ANDERSON: I read that special issue journal that you had an article in – and I remember there were articles about Hawaiian men. [The Contemporary Pacific, 20(1), Spring 2008, Special Issue: Re-membering Oceanic Masculinities.”] When I was reading it I was thinking that our stereotypes in Canada usually include some elements of the physical, but not the same elements. I think in the Hawaiian context there was also the feminization of men –I guess that serves the tourist industry.

HOKOWHITU: Yeah. The only thing I can really think of that would probably be ubiquitous would be stereotypes of the unintelligent, which I think would relate to the physical as well. You know, anything that was kind of “anti-civilization.” Whatever being “civilized” was at the time – which was whatever the white man was in those various contexts. We were the “other” person -- the opposite of. I think that is one of those constants.

ANDERSON: Before we finish up, I was wondering if we could talk briefly about engaging with culture based understandings of “the masculine” and “the feminine?” Do you see the role for those notions in terms of decolonizing and in particular towards reclaiming and constructing Indigenous identities (in the way I have done with Native women in my previous work)?

I ask because you have been critical in your writing about essentialist notions of identity. And I always joke when I find myself in academic circles, saying “We like our essentialist identities.” They are part of our healing. We find comfort in going back to discover men and women’s “roles and responsibilities,” and often there is a spiritual grounding to these understandings of the masculine and feminine. But how do we work with those notions to move forward without being essentialist? Or can we?

HOKOWHITU: Well I think we would agree that what masculinity and what femininity mean morph constantly and are different in different cultures. So you know they’re just constructs to me; the idea of masculinity and femininity. And I would think of myself as non-essentialist. But at the same time I do think there is a place for essentialisms in terms of using examples of how men can be productive and can communicate and can be good role models, and healthy people. I don’t know if that answers your question…

ANDERSON: Yes, well, if you think about land-based communities, there are non-patriarchal models of exercising masculinity and men’s roles and responsibilities. So that’s why I think there is something valuable there.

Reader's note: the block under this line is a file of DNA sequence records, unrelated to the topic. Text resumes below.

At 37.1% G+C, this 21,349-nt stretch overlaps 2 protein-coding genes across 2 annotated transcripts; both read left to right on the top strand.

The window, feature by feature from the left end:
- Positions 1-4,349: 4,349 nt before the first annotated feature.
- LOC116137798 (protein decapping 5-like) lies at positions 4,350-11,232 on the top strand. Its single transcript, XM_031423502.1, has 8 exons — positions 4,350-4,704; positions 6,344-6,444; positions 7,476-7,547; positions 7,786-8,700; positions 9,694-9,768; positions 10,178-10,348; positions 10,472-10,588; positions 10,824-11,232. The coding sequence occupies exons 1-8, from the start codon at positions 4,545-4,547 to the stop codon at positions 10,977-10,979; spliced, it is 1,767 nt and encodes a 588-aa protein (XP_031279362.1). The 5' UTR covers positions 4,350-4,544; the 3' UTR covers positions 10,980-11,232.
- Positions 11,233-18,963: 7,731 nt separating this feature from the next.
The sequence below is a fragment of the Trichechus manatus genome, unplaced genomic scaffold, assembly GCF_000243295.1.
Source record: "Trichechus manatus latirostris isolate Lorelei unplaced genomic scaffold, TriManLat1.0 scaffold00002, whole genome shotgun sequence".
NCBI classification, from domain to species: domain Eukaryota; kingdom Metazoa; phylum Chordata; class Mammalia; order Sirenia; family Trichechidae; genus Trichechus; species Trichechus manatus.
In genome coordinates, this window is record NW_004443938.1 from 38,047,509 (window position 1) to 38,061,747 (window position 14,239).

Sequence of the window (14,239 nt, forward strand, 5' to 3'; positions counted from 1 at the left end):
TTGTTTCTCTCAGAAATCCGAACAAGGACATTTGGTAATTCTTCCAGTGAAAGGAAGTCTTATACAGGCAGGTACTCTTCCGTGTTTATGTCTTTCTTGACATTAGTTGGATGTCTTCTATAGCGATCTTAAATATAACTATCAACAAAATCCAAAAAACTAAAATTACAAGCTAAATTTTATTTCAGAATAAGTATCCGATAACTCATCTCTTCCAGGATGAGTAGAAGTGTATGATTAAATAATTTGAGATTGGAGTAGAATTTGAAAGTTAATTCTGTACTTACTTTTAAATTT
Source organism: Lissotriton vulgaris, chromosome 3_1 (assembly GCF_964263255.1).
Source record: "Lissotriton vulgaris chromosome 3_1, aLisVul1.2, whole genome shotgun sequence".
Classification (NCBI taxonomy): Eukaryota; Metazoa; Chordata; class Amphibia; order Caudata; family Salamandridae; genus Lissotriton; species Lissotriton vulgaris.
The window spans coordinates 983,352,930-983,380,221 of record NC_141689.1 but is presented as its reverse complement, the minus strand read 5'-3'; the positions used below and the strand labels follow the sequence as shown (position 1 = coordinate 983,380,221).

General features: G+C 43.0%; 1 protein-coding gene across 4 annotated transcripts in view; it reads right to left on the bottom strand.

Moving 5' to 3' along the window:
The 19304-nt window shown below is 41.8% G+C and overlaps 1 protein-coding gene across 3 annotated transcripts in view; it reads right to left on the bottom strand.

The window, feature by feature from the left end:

When our Bidwewidam research team did oral history with some of our Elders, for example, they talked about men’s responsibilities of “protecting” and “providing.” But what does that mean? That didn’t mean you were the master of the household. That didn’t mean you were at the top of the pyramid. It meant that you had responsibility to community. So our research is about trying to rethink those roles and work with that.

In the case of Kizhaay, it means engaging in campaigns to end violence against women. It’s not that you are somehow or other stronger or more powerful than women. It means that you have certain responsibilities. And this might include protecting the environment and Mother Earth, which is conceived of in the feminine.

I was impressed by what one of our Algonquin Elders [Dominique Rankin] said to me about masculinities. He said “It is man’s job is to protect the medicine. And women and the earth are the medicine.” And I’m good with that, because when I think about it, that’s not a dominant relation. It’s not something that presumes powerlessness in women. It’s something that speaks to gendered responsibilities coming out of a land-based culture. And our people will always say that gendered roles were also flexible.

HOKOWHITU: What you’ve just said is really important, that we need to not throw the baby out with the bath water for sure. Use concepts that people might be able relate to, and that might change behaviour. Absolutely.

ANDERSON: Yeah, and then there are notions of what is “masculine” and what is “feminine” – what is the spirit of those things - and it doesn’t always have to do with your sex. Some will talk about how gender is framed by a continuum between the masculine and the feminine, and we fall in different places along that continuum. And two-spirit carry those things in a different way.

Anyhow, moving forward. I think about this for our boys. Where are they headed? How can they find masculine identities that are healthy, that are culture-based and help our communities become strong? What do those things mean? How does the work that we do help them unpack those things?

HOKOWHITU: I totally agree. I mean most of the work I have done has been breaking down colonial stereotypes and understanding where they come from. But that would lead to the same kind of questioning. Well, what does this all mean then? But I completely agree with you, that just because we’re challenging these notions and breaking them down doesn’t mean there aren’t notions there that we can use within our communities.